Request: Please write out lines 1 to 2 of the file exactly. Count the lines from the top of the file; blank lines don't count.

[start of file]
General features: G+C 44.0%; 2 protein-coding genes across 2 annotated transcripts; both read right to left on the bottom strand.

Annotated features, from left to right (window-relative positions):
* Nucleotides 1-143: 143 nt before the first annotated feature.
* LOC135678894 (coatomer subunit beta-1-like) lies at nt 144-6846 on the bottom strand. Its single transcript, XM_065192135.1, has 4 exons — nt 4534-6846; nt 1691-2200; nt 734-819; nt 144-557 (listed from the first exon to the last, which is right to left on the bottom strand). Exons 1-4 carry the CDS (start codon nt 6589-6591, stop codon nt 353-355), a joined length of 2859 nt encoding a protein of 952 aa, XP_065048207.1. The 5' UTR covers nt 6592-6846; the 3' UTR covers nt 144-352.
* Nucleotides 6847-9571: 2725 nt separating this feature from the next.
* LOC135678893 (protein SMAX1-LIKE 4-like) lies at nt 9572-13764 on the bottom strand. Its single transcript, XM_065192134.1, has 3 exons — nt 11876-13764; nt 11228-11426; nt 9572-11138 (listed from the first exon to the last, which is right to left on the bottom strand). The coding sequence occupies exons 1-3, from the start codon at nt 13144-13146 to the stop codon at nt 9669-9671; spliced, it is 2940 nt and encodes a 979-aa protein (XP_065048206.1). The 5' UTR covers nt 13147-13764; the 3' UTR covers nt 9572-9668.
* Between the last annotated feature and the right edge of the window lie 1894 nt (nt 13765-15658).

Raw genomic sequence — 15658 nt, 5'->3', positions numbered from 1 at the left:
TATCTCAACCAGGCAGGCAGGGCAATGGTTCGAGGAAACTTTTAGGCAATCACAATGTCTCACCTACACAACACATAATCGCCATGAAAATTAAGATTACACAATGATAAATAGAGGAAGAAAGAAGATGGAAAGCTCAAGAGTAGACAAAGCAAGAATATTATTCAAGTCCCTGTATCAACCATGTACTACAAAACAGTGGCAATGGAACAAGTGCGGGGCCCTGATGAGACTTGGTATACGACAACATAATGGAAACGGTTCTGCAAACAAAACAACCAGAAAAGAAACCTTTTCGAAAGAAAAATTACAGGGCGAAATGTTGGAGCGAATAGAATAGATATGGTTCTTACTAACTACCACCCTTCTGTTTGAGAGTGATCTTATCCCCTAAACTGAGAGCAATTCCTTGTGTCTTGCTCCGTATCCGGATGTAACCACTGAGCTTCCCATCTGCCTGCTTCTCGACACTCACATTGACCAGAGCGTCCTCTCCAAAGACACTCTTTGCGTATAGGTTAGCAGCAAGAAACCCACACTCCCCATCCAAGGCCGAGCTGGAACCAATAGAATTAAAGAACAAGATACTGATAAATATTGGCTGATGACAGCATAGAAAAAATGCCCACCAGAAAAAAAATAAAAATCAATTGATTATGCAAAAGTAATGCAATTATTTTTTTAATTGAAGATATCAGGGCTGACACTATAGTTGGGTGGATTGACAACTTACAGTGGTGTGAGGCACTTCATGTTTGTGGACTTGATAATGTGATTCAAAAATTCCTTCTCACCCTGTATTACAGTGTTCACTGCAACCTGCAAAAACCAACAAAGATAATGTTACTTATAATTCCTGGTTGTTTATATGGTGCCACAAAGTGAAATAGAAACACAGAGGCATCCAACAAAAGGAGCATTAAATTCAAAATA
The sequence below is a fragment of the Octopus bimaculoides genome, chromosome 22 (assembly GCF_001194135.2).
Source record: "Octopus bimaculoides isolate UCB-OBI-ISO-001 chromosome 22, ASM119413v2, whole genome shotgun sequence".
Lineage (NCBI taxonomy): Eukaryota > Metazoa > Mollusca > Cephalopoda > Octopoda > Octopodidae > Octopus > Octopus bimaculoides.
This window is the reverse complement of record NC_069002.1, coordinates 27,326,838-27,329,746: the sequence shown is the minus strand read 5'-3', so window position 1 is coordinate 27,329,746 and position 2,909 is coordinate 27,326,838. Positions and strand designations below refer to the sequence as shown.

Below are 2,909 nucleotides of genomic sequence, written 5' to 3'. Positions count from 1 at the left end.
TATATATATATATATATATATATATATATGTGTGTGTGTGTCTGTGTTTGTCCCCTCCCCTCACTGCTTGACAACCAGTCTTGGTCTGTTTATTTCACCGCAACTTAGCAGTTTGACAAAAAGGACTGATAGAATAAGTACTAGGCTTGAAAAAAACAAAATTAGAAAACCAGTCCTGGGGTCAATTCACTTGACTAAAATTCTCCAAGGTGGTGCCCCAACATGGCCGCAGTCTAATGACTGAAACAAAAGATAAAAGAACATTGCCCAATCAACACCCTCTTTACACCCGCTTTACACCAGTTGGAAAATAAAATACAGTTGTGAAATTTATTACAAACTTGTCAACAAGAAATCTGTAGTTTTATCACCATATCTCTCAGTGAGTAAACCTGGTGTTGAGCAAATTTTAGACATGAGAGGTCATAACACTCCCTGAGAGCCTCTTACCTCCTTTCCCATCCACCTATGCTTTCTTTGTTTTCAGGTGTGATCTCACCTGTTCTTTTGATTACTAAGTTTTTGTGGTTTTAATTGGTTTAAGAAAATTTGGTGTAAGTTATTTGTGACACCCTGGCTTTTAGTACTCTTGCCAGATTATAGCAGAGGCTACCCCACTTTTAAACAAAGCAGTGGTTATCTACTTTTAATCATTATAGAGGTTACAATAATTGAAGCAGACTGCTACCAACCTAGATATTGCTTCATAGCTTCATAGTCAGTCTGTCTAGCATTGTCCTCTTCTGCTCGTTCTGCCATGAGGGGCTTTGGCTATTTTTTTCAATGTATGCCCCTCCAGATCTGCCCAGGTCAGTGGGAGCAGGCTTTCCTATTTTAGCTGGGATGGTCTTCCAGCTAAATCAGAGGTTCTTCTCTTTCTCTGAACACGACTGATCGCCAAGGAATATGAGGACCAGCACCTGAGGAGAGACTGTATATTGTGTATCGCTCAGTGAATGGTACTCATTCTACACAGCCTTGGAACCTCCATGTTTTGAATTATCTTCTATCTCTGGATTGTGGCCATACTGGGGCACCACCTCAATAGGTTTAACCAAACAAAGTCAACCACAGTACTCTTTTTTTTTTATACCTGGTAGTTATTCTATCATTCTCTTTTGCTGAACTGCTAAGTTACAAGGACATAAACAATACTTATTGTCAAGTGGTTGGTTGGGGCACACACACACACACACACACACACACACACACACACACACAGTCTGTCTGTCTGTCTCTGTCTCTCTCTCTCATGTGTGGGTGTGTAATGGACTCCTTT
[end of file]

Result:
General features: G+C 44.0%; 2 protein-coding genes across 2 annotated transcripts; both read right to left on the bottom strand.

Annotated features, from left to right (window-relative positions):